Hey boys and girls, It's Pokemon Month!!!
In 1999, my brother and I both got a copy of Pokemon Red and Blue from our parents for our Gameboy Colors. I don't remember playing much of the game, but I remember that my brother was able to complete Pokemon Blue while I was stuck at the first gym. I had no idea how to play Pokemon, but my brother was 8, so he was able to beat it. His cartridge though corrupted and is now permanently stuck with what his team was. We've never played Pokemon Blue again because of how corrupted the actual file was, so all we were left with was my copy of Pokemon Red. Even to this day, it's one of the few reasons I still keep my Gameboy Color around.
Welcome to Pokemon Month everyone! If you were to ask me what one of my favorite franchises of all time is, I would easily say that Pokemon is in the top 5 easily. Today, Pokemon is one of the most successful video game franchises in history to the point where I'm pretty sure that most of Nintendo's funds come from Pokemon's success. For nearly two decades, Pokemon has engulfed handheld gaming, trading card games, anime, movies, and even plush stuffed animals. Pokemon is a monster of a franchise, and for the next month, I'll be discussing my relationship with each generation of Pokemon and my opinions on each generation, or gens as we call it.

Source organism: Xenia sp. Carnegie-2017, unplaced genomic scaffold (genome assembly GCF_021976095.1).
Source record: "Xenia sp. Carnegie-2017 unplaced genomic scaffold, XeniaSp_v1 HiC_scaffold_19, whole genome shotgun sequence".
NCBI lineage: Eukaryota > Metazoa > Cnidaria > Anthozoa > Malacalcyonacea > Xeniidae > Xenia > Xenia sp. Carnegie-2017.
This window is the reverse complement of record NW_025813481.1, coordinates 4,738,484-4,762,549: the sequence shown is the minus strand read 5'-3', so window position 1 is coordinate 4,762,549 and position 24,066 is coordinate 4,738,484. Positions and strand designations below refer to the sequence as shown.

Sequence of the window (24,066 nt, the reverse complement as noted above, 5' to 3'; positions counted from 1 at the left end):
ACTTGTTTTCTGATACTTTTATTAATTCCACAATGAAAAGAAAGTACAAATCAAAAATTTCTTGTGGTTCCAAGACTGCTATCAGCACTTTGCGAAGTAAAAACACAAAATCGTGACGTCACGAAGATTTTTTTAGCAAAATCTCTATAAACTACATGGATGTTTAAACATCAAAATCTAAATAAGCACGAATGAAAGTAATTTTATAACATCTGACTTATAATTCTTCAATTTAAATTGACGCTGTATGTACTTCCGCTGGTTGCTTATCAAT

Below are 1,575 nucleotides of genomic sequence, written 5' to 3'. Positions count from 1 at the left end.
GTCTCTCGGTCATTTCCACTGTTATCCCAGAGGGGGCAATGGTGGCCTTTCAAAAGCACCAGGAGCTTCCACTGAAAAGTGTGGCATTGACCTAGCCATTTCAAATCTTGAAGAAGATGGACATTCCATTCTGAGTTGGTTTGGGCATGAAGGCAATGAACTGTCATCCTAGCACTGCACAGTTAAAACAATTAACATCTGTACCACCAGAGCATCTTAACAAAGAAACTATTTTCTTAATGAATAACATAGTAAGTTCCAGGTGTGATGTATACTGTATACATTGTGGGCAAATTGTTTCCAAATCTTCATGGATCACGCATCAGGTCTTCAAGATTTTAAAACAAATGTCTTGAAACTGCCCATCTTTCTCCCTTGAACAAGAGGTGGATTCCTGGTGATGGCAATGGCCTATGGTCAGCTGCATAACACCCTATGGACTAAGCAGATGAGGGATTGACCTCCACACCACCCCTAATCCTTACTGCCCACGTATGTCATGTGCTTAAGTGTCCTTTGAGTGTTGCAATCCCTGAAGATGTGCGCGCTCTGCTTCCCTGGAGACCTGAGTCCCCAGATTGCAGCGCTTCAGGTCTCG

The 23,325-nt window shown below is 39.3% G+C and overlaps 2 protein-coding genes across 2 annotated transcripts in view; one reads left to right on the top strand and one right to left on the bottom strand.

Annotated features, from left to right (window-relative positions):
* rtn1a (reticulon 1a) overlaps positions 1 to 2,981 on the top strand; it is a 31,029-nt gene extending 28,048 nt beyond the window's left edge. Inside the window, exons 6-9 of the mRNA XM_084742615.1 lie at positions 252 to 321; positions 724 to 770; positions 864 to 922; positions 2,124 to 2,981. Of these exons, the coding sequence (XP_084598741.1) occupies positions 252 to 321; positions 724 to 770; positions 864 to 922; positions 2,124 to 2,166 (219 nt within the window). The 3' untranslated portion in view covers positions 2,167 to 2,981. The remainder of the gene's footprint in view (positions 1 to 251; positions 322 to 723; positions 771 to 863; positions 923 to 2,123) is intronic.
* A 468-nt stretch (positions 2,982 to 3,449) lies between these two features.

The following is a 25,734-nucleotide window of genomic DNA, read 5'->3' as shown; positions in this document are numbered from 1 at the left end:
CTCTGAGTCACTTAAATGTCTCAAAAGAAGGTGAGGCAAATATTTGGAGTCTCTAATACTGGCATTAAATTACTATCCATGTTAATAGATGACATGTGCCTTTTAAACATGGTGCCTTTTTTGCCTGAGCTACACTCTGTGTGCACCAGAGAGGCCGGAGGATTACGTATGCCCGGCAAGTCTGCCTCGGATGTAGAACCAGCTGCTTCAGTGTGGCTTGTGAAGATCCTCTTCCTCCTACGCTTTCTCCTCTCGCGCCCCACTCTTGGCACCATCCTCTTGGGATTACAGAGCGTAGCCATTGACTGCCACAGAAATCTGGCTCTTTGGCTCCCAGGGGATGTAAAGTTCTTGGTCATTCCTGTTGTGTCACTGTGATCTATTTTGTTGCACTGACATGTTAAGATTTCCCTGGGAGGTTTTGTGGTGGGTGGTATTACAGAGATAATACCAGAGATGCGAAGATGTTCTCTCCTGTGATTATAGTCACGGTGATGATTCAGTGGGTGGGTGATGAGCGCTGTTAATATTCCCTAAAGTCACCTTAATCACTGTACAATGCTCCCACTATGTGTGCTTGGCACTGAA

Now I want to make myself very clear first and foremost. I am not reviewing EVERY game in each gen. I'll be reviewing the core games of each gen, the games that set the tone for each generation. In other words, I'll be reviewing Red/Blue for Gen 1, Gold/Silver for Gen 2, and so on and so forth. I will not be reviewing remakes like Omega Ruby, Soul Silver, or Leaf Green. On that same note, I will not be reviewing each gen's "third game". So I'm not going to review Pokemon Yellow, Crystal, Emerald, Platinum, or Black 2/White 2. It's the core games only with no spinoffs. Just the influential games. All of this will conclude with my personal ranking for my favorite Pokemon gen to my least favorite gen. So, with all of that finally out of the way, let's take a look at the original Pokemon Red and Pokemon Blue.
Pokemon Red/Blue were released in North America on September 28th, 1998. While I personally never played one at launch, I remember watching the Pokemon anime all the time as a kid. I never knew how the actual game was played, and based off my first experience and memory with the game, I never played it to completion until the mid 2000's, when I was well into my adolescence. Still, I remember enough about the game to give a brief and effective review of it.
The goal of Pokemon is simple. You start the game off with one of three adorable creatures called Pokemon, and you catch and train new Pokemon to take on rivals, gym leaders, and eventually the Elite Four, the four strongest Pokemon Trainers in the world before tackling the Champion. There are eight gym leaders to tackle, each with their own different Pokemon type, and there's even a criminal organization called Team Rocket that wants to take over the world. But at the end of the day though, all you want to do is capture every Pokemon and be the best trainer like no one ever was.